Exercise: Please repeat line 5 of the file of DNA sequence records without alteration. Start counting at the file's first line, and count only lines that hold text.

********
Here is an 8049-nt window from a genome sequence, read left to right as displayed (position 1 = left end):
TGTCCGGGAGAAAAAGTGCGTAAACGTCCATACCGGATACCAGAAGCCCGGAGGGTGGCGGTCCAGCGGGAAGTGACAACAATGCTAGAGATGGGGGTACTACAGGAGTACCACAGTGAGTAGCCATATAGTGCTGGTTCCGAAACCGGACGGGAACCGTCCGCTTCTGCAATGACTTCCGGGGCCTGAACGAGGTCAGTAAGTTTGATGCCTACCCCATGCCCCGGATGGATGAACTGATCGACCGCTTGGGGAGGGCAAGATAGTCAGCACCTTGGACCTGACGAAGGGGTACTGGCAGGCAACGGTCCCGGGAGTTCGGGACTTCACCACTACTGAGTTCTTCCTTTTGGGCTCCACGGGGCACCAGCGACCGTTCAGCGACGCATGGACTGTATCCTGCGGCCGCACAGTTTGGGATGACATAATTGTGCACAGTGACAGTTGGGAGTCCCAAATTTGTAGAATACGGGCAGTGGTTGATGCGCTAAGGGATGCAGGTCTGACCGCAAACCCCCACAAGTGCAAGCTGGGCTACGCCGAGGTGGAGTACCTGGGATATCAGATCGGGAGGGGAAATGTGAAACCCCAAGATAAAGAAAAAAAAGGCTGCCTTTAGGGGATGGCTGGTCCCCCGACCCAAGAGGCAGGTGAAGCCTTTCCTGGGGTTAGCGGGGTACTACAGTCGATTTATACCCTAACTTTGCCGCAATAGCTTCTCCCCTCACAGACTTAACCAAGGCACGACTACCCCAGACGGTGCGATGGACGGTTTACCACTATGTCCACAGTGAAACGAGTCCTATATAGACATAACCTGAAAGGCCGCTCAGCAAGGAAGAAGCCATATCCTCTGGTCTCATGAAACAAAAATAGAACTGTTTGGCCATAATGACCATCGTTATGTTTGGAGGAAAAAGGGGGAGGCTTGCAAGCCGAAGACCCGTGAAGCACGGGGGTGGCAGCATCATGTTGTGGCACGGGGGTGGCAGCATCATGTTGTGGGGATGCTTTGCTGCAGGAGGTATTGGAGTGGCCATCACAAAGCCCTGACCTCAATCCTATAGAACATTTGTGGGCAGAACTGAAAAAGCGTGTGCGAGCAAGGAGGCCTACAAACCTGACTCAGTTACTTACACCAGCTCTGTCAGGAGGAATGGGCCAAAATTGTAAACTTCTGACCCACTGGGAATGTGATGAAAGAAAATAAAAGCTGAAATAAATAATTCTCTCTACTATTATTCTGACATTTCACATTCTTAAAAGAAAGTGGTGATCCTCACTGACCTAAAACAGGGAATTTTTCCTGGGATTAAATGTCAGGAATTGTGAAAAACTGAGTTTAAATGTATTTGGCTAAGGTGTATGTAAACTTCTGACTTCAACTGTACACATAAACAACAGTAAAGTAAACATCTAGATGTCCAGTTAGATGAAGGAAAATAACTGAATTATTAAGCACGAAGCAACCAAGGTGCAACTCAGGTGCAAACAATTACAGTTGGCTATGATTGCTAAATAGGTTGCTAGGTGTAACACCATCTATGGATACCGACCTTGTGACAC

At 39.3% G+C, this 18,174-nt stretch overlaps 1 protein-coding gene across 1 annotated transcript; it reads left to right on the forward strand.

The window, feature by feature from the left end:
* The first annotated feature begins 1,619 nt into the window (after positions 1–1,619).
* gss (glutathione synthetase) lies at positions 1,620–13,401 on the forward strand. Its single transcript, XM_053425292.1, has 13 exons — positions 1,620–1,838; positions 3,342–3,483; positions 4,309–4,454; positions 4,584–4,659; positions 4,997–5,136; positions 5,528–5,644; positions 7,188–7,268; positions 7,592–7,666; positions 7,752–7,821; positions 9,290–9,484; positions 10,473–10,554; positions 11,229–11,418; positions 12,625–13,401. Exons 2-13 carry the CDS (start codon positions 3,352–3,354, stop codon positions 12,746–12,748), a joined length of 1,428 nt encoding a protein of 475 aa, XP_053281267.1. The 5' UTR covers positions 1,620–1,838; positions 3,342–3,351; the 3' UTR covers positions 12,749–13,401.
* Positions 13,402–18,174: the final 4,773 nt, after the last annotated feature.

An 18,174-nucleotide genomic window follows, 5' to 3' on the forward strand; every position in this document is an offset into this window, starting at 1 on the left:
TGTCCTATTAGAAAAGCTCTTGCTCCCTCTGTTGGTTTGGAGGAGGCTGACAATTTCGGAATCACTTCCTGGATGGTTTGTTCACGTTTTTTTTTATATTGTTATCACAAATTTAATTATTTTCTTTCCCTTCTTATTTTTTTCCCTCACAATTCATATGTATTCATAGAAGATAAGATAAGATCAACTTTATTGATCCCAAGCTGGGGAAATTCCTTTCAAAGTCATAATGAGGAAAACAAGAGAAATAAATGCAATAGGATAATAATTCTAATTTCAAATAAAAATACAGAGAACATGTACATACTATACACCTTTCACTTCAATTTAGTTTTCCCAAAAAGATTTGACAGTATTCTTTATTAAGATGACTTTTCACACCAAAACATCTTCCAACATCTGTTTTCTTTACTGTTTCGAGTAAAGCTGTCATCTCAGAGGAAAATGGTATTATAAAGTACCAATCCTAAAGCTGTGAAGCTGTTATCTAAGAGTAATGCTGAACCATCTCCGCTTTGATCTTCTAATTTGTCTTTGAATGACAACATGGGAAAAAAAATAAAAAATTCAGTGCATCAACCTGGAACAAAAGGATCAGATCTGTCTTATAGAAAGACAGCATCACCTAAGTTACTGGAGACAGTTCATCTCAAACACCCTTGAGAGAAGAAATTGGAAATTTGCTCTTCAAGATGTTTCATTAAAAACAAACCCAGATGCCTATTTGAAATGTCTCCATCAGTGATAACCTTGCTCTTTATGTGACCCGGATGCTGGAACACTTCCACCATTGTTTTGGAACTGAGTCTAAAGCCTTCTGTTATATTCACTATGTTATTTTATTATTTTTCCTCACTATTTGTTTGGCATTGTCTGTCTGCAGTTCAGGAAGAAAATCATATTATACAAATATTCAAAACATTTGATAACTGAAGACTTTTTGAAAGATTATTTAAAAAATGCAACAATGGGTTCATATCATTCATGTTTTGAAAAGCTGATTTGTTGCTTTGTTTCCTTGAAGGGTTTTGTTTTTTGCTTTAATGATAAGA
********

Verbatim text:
* The first annotated feature begins 1,619 nt into the window (after positions 1–1,619).